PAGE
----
Wednesday, May 20, 2009

Eagle Eye Movie Review

Eagle Eye is an action-packed, suspense thriller that is directed by D. J. Caruso, who also directed the 2006 box office hit film, Disturbia.

The movie stars Shia LaBeouf as Jerry Shaw (LaBeouf also plays as Jerry's late twin brother, Ethan Shaw) and Michelle Monaghan as Rachel Holloman. These two strangers end up becoming fugitives after being set up as suspected terrorists. All of this happens after they both receive a phone call from a mysterious woman, who knows everything about them and tracks every move that they make. The woman, whom the two have never met, threatens their lives and the lives of their families if they don’t follow her orders. Each task ends up becoming increasingly more dangerous, and in the meantime, Shaw and Holloman are frantically guessing who this mysterious woman is and how she knows them. Soon, afterwards, Shaw and Holloman discover that they are involved in an assassination plot.

The film also stars Billy Bob Thornton, Rosario Dawson, and Michael Chiklis.

At first, the movie’s plot seems to be a bit confusing, because after each scene you’re asking yourself, what was the point of that scene? Or, what is the connection between Shaw and Holloman and why were these two chosen to complete this mission? It is not until the very end of the movie that everything seems to come together and starts to make more sense.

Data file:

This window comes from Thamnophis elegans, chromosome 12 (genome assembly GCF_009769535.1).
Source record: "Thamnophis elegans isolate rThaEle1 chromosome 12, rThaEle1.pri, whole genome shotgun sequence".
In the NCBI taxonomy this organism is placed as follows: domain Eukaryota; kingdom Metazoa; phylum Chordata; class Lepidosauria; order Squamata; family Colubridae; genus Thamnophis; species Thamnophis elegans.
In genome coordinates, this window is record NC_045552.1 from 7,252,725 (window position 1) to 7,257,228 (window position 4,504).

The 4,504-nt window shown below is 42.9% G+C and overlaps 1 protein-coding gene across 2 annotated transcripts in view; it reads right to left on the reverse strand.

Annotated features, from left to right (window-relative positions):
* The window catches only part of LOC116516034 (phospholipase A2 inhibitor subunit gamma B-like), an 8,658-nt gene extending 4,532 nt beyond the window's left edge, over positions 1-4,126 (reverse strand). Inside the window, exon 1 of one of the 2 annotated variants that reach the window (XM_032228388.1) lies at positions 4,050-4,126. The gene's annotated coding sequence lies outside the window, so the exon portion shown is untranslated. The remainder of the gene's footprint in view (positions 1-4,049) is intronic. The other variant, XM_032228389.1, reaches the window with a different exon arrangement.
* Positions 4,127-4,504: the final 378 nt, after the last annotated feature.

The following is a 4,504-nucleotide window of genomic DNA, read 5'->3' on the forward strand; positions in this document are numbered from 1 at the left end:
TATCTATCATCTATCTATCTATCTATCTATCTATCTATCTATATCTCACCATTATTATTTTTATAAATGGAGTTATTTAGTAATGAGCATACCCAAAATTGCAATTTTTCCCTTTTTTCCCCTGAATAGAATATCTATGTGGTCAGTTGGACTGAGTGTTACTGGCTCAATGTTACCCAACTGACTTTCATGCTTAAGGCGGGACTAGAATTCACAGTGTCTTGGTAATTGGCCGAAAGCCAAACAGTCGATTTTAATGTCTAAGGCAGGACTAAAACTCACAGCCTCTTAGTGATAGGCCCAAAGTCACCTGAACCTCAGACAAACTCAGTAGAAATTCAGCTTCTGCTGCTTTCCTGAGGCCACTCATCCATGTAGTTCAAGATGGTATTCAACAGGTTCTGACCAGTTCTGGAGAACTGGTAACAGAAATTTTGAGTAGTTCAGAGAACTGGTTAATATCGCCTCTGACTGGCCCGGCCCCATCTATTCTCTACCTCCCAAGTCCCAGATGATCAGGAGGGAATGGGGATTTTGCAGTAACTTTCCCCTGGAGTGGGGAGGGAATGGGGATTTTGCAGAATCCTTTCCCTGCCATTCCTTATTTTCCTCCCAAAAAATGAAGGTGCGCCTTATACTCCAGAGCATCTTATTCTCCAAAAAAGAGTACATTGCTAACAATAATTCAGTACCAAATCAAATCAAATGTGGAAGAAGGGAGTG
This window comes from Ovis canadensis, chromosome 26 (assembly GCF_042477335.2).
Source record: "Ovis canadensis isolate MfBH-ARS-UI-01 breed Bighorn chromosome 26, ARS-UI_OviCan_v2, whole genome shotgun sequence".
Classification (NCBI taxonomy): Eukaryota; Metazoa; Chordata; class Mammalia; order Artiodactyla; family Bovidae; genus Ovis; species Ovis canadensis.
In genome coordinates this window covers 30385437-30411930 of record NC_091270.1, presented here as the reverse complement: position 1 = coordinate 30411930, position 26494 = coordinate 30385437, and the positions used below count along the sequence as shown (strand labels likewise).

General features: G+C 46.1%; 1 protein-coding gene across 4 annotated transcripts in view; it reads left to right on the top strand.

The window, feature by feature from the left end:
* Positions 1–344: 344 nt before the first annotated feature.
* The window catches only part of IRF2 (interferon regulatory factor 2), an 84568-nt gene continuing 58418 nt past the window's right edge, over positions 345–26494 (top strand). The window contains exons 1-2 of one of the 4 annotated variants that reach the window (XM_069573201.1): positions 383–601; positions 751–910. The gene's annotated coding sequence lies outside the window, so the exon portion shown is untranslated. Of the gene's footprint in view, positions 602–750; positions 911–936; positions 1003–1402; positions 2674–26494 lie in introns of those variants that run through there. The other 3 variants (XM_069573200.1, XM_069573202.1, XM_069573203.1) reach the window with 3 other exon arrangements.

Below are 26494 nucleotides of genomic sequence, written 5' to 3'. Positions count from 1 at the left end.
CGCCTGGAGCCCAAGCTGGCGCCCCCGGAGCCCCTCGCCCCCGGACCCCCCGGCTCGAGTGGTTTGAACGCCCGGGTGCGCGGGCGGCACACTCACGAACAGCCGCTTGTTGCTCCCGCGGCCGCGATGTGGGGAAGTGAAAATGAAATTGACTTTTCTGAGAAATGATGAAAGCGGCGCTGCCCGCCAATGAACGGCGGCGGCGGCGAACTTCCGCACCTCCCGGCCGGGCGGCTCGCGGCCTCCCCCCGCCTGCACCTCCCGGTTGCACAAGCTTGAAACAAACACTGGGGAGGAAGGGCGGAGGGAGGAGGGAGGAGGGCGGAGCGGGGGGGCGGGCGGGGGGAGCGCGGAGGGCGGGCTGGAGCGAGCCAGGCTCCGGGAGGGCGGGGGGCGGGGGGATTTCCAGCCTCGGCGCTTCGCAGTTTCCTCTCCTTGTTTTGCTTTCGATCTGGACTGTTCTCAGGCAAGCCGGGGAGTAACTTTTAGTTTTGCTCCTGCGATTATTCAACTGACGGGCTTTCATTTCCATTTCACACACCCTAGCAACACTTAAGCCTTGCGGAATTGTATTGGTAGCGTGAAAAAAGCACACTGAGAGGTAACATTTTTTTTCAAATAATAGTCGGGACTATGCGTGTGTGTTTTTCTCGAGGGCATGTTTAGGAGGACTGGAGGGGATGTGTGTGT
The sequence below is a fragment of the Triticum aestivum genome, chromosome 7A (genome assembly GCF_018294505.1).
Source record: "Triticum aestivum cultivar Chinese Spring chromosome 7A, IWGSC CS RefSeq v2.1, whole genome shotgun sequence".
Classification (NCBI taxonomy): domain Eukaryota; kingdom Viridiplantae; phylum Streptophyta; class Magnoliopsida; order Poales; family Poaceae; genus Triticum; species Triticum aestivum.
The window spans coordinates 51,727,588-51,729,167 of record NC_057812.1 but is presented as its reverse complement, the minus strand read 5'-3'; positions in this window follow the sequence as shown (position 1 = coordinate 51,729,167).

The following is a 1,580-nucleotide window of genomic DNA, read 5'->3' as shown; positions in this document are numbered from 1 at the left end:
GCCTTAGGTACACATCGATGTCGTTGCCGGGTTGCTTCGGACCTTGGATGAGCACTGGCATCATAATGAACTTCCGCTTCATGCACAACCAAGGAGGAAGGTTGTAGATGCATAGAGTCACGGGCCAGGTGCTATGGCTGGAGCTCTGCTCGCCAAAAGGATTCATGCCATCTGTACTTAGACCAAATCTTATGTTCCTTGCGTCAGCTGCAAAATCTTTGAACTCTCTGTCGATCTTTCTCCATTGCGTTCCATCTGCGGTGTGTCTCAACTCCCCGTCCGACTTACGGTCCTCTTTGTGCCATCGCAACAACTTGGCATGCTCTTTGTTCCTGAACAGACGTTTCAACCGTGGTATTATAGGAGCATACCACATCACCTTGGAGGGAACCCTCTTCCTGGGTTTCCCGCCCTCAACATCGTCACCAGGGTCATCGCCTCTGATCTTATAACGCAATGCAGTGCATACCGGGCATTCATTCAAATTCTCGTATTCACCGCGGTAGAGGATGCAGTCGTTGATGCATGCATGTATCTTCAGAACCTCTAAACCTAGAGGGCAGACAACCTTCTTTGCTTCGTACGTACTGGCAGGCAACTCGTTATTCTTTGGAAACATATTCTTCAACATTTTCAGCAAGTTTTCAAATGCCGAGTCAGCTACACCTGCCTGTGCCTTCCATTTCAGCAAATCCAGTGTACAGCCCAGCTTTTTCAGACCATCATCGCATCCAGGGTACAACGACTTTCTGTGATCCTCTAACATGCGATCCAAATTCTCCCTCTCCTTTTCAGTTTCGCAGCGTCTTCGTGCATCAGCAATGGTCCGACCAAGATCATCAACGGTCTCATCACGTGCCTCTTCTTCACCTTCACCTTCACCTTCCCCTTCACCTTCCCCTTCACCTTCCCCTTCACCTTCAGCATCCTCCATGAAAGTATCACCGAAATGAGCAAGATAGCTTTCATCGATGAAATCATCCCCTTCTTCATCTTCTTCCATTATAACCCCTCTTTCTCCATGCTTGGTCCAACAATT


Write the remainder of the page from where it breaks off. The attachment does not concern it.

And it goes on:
Eagle Eye does have some very suspenseful moments. Just for the action alone this movie is worth seeing.

Eagle Eye is rated PG-13 and contains violence and language.

*Movie Spoiler Included* After seeing Eagle Eye, the film’s concept reminded me a lot of the Will Smith film, I, Robot. But the only difference is that the intelligent supercomputer, Ariia, is programmed to follow U.S. government laws to a tee. But when her authority is averted by Shaw’s twin brother, Ethan, then Ariia does whatever she can to complete her task and will stop anyone that gets in her way. It’s strange how this computer claims to be following the law, but tries to cover its own wrongdoing. This proves that Ariia knew that what she was planning to accomplish was wrong but still wanted to complete it no matter what.

This concept of a supercomputer’s assassination plot would have worked much better in a futuristic/science fiction-like setting, like in I, Robot, but not in a modern setting like in this film.

Reviewer's Rating: 6 out of 10

Written by: Bridget Campos

Originally posted on February 9, 2009

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